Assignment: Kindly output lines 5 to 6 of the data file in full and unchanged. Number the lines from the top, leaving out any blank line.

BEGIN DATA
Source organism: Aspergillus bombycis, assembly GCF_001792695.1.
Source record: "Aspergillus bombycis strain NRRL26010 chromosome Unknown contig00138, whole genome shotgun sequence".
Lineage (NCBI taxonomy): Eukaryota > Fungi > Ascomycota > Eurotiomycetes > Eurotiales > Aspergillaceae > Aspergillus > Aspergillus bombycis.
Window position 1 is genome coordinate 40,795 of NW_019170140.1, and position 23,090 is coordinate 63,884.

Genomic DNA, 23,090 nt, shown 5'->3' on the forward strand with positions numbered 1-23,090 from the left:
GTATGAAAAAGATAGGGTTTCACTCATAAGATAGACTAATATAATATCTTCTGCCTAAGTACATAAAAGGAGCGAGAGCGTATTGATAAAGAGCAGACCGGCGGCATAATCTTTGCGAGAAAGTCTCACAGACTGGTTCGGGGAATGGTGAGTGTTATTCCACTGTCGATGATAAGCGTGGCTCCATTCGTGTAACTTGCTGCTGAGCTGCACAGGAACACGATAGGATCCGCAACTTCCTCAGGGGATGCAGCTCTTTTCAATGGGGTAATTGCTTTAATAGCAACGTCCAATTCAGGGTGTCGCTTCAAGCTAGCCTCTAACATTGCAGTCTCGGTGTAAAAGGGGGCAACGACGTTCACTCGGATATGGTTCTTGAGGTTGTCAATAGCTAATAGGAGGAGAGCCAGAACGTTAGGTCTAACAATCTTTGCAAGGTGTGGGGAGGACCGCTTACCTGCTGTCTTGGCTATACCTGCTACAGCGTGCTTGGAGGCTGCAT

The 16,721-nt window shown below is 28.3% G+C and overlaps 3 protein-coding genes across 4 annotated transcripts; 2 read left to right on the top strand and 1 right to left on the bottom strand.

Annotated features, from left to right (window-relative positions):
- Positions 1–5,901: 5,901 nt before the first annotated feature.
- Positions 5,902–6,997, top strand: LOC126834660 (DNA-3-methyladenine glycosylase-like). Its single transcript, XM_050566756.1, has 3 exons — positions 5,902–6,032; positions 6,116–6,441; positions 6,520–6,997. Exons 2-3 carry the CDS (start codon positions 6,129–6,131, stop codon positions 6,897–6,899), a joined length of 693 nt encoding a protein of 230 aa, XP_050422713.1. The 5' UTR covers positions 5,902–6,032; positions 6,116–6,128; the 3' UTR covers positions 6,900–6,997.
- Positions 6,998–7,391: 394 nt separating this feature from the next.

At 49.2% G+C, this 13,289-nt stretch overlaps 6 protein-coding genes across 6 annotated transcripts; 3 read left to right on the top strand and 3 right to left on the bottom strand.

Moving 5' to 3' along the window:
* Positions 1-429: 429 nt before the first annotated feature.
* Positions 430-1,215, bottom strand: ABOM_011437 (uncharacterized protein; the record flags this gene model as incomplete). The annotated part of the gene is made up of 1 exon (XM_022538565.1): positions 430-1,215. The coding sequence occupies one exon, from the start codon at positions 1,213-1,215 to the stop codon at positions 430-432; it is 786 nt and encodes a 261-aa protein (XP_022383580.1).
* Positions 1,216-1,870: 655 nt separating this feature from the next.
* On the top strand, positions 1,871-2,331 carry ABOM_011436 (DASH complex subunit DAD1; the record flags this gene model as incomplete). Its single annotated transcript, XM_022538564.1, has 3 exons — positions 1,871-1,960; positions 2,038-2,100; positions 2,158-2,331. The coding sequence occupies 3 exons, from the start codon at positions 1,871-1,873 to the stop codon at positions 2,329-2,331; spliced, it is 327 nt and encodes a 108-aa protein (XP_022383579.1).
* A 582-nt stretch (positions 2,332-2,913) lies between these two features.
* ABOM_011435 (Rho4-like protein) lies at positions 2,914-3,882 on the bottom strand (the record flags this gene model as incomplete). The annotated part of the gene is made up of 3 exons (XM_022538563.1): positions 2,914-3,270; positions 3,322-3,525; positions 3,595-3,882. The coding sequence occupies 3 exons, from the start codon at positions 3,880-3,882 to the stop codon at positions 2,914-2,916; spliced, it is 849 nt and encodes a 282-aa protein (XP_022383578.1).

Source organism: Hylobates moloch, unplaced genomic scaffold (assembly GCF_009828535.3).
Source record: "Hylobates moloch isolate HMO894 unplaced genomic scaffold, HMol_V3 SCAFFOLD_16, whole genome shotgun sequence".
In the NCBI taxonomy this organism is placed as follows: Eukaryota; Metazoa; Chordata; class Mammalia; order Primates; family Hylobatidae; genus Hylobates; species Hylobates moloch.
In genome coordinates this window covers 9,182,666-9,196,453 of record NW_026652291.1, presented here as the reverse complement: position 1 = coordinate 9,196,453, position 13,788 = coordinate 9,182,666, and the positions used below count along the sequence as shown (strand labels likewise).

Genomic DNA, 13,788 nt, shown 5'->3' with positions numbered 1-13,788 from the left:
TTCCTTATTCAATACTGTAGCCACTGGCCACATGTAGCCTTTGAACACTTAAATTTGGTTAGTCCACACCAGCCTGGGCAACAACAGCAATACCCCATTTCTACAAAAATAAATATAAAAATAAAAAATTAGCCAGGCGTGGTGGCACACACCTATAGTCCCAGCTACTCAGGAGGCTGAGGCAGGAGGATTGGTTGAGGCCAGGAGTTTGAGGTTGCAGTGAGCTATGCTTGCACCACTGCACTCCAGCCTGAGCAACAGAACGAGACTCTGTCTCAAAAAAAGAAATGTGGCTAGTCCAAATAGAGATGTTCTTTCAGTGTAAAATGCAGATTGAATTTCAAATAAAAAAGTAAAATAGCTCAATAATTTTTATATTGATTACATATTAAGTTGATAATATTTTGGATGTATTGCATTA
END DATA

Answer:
Genomic DNA, 23,090 nt, shown 5'->3' on the forward strand with positions numbered 1-23,090 from the left:
GTATGAAAAAGATAGGGTTTCACTCATAAGATAGACTAATATAATATCTTCTGCCTAAGTACATAAAAGGAGCGAGAGCGTATTGATAAAGAGCAGACCGGCGGCATAATCTTTGCGAGAAAGTCTCACAGACTGGTTCGGGGAATGGTGAGTGTTATTCCACTGTCGATGATAAGCGTGGCTCCATTCGTGTAACTTGCTGCTGAGCTGCACAGGAACACGATAGGATCCGCAACTTCCTCAGGGGATGCAGCTCTTTTCAATGGGGTAATTGCTTTAATAGCAACGTCCAATTCAGGGTGTCGCTTCAAGCTAGCCTCTAACATTGCAGTCTCGGTGTAAAAGGGGGCAACGACGTTCACTCGGATATGGTTCTTGAGGTTGTCAATAGCTAATAGGAGGAGAGCCAGAACGTTAGGTCTAACAATCTTTGCAAGGTGTGGGGAGGACCGCTTACCTGCTGTCTTGGCTATACCTGCTACAGCGTGCTTGGAGGCTGCAT